I don’t know how I used to pick myself up each day and put a smile on my face.

After many years in an abusive marriage, Ruth needed support to end the relationship safely. Her husband had started spying on her and recording her conversations with other people.

“I was at my lowest point, and I just didn’t know what to do,” says Ruth. “A friend of mine told me that we could either come here and ask to speak to someone, or contact the Police, because things had become so unsafe. I didn’t want to involve the Police, so I came here.”


For Ruth, asking for help was a huge step.

“I really struggled to get through the door... I spoke to Hannah. I think if she could just tell that if I wasn’t doing it there and then, I wouldn’t have come back. She was amazing… I’ll be forever grateful. Just the way she listened and she believed me; I felt validated. She made it easy for me to keep talking.”  


The Loft connected Ruth with Aviva, who worked with her to help her navigate leaving the relationship safely. Her support worker Chelsea linked Ruth with a lawyer; helped her with writing an affidavit to get a protection order; organised for her home security to be upgraded and gave her a Safelet (personal alarm).

“Everyone has looked after us so well. Even the contractor that she organised – he didn’t just change the locks and fix my window, he brought hot chocolate for my daughter and me. She was so thrilled.

“Having the security is huge – it makes me feel safe, and like this is my space, this is for me and my daughter. I’m not panicking at every sound.”


Ruth’s daughter Jessica also started having 1:1 support with a tamariki worker, Kaitlin.

“She absolutely loves Kaitlin and looks forward to seeing her every week… I wanted her to have as much support as possible and to feel heard by someone else and she’s so comfortable with Kaitlin.”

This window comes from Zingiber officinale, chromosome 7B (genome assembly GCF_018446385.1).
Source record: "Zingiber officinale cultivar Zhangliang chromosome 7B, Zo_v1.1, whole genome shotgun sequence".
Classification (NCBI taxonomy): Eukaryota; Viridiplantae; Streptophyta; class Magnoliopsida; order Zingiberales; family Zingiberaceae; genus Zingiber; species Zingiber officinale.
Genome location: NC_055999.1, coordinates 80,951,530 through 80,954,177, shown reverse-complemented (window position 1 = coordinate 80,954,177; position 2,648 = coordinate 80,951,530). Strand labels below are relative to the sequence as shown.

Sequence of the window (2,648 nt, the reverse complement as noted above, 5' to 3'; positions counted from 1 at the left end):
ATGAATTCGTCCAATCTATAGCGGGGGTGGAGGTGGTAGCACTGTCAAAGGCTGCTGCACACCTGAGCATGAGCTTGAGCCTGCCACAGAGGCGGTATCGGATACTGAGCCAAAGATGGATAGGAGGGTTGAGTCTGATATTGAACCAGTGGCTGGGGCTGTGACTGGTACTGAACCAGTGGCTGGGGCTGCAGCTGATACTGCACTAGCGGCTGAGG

Ruth’s journey is ongoing. Aviva connected her with a counselling service, and she’ll be joining one of their group programmes soon.

“Looking back, I don’t know how I used to pick myself up each day and put a smile on my face with everything that was happening, but I did somehow… Now that I’ve left, I’m having very physical reactions to things. I’m still working through the trauma.”


But coming into the Loft that day, telling her story and being believed was a turning point for Ruth.

“I realised that since that day, I’ve slowly started looking people in the eye again. Before I was always hiding…

It was like taking control back, so I could actually leave. I told myself, I only want to do this once and so I want to do it right. Chelsea was with me every step I needed to take, all in my own time, always encouraging and supporting me.”


If Ruth could offer some advice to anyone in a similar situation it would be this:

“Just ask for help… I went through life never asking for help, and as soon as I asked, the help was there, just so much. And you’re not made to do anything, you’re always in control.

“The other thing I’d say to people is something that’s helped me: you did the best you could with the tools you had. And there’s nothing wrong with you, it’s the situation you were in.”